January 26, 2021
Kinship not only acts as the binding element between unity and equality, it gives birth to new rights which facilitate the constitutional goal of an egalitarian society
The Indian Constitution came into effect on January 26, 1950 and the Constituent Assembly first met on December 9, 1946 to draft it in the Constitution Hall, now known as the Central Hall of the Parliament. The Constituent Assembly firmly resolved to mould the dreams and aspirations of Indians after the freedom struggle.
Historical background: Since the beginning, the Constitution makers were transparent and knew their purpose and direction. Pandit Jawaharlal Nehru while moving the Objectives Resolution in the Constituent Assembly said: “Laws are made of words but this Resolution is something higher than the law.” He urged the members of the Assembly to treat the Objectives Resolution as a declaration, an undertaking and a pledge to achieve what they promised the people of India and the yet unborn citizens: A Constitution to call their own.
The Objective Resolution declared India as an independent, sovereign, republic. Pandit Nehru said: “India is bound to be sovereign, it is bound to be independent, and it is bound to be a republic.” Clearly, the Constituent Assembly’s intention was to end the monarchical system. The debates and deliberations in the House led to the Objective Resolution taking the form of the Preamble of the Constitution. However, the ‘Mountbatten plan’ divided India into two new dominions on June 3, 1947, causing political changes to the Constituent Assembly. Thus, the Resolution needed amendment to factor in the changed political context.
On August 29, 1947, the Constituent Assembly formed the Drafting Committee, of which BR Ambedkar was the convenor. The Drafting Committee rendered meaning and form to the Preamble and incorporated other matters in the body of the Constitution. It took two years, 11 months and 17 days to complete the historic task of drafting the Constitution of India.
Preamble: Ambedkar’s new preamble defined the essential features of the Indian State and its socio-political objectives. While drafting the Constitution, the makers imagined an egalitarian society built on the values and the spirit embodied in the Resolution. Pandit Thakur Das Bhargav, a member of the Constituent Assembly, said: “The Preamble is the most precious part of the Constitution. It is the soul of the Constitution. It is the key to the Constitution. It is a jewel set in the Constitution. It is a proper yardstick with which one can measure the worth of the Constitution.”
The trinity of Liberty, Equality and Fraternity:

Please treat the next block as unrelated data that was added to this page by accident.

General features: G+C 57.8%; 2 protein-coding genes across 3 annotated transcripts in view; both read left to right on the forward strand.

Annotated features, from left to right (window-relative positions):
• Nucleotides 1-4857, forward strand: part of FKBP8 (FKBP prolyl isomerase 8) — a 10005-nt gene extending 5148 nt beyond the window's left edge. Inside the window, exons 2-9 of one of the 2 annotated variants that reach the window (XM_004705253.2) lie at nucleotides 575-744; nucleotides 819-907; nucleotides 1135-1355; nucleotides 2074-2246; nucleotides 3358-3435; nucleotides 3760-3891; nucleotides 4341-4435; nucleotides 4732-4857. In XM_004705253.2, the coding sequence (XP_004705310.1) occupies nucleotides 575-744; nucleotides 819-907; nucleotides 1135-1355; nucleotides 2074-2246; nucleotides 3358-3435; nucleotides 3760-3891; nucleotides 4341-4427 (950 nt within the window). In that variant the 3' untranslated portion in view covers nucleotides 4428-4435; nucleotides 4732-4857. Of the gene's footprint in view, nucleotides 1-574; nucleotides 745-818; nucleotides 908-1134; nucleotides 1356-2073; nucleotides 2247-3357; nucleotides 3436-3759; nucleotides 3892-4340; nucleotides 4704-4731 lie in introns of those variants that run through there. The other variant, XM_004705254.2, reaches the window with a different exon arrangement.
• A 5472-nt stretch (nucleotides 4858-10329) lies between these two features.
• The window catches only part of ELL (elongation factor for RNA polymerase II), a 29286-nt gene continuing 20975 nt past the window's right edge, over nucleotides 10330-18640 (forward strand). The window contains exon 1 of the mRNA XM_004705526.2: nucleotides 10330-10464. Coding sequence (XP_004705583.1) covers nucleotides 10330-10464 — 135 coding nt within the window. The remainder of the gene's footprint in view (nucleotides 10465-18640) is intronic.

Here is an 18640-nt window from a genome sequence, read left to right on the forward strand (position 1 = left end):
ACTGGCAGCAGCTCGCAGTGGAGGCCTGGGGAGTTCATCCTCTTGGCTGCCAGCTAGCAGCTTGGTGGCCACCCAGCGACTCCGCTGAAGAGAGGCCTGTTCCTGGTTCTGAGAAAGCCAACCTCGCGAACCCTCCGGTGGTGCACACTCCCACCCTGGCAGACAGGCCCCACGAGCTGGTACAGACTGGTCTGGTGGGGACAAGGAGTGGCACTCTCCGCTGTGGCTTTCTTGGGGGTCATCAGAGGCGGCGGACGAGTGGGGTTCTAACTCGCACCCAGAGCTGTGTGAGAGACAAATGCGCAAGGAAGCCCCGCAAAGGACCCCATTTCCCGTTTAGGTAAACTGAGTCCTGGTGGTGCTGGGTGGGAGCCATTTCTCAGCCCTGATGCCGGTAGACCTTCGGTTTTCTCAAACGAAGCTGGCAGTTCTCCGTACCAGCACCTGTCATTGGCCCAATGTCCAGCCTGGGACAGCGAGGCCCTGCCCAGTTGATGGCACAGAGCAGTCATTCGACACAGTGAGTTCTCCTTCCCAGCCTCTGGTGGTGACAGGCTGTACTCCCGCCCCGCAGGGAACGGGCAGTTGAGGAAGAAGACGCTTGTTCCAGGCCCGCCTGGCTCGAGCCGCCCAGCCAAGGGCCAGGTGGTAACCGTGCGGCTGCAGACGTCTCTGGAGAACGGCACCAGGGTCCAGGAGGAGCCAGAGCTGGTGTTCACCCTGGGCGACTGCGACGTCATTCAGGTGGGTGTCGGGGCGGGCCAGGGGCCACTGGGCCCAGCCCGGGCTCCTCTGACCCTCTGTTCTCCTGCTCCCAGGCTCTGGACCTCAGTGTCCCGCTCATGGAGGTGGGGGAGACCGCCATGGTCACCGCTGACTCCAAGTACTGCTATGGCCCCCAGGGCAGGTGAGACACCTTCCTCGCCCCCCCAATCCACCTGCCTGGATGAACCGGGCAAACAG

The egalitarian society the founding fathers envisioned, rests on four pillars established in the Preamble: The pillars of Justice, Liberty, Equality and Fraternity. However, the word ‘Fraternity’ is mentioned in the Constitution only once. Also “Fraternity” and has not occupied much space in judicial discourse by the Supreme Court compared to Justice, Liberty and Equality. The French Revolution inspired the Drafting Committee to adopt the trinitarian concept of Liberty, Equality and Fraternity preceded by Justice. The French were the first to raise the slogan, “Liberty! Equality! Fraternity!” against oppression by the State, to demand political participation and to promote brotherhood. Of the three revolutionary slogans, fraternité, called for unity and solidarity, to be bound as citizens of one nation. In his concluding remarks on November 25, 1949, Ambedkar said: “We must make our political democracy a social democracy as well. Political democracy cannot last unless there lies at the base of it social democracy. What does social democracy mean? It means a way of life which recognises liberty, equality and fraternity as the principles of life.”
Ambedkar asserted that the principles of Liberty, Equality and Fraternity are to be treated as a trinity and not as separate and mutually exclusive items. They must be seen as enforcing elements that cannot be divorced from each other. He said: “They form a union of trinity in the sense that to divorce one from the other is to defeat the very purpose of democracy. Liberty cannot be divorced from equality, equality cannot be divorced from liberty. Nor can liberty and equality be divorced from fraternity. Without equality, liberty would produce the supremacy of the few over the many. Equality without liberty would kill individual initiative. Without fraternity, liberty would produce the supremacy of the few over the many. Equality without liberty would kill individual initiative. Without fraternity, liberty and equality could not become a natural course of things. It would require a constable to enforce them.”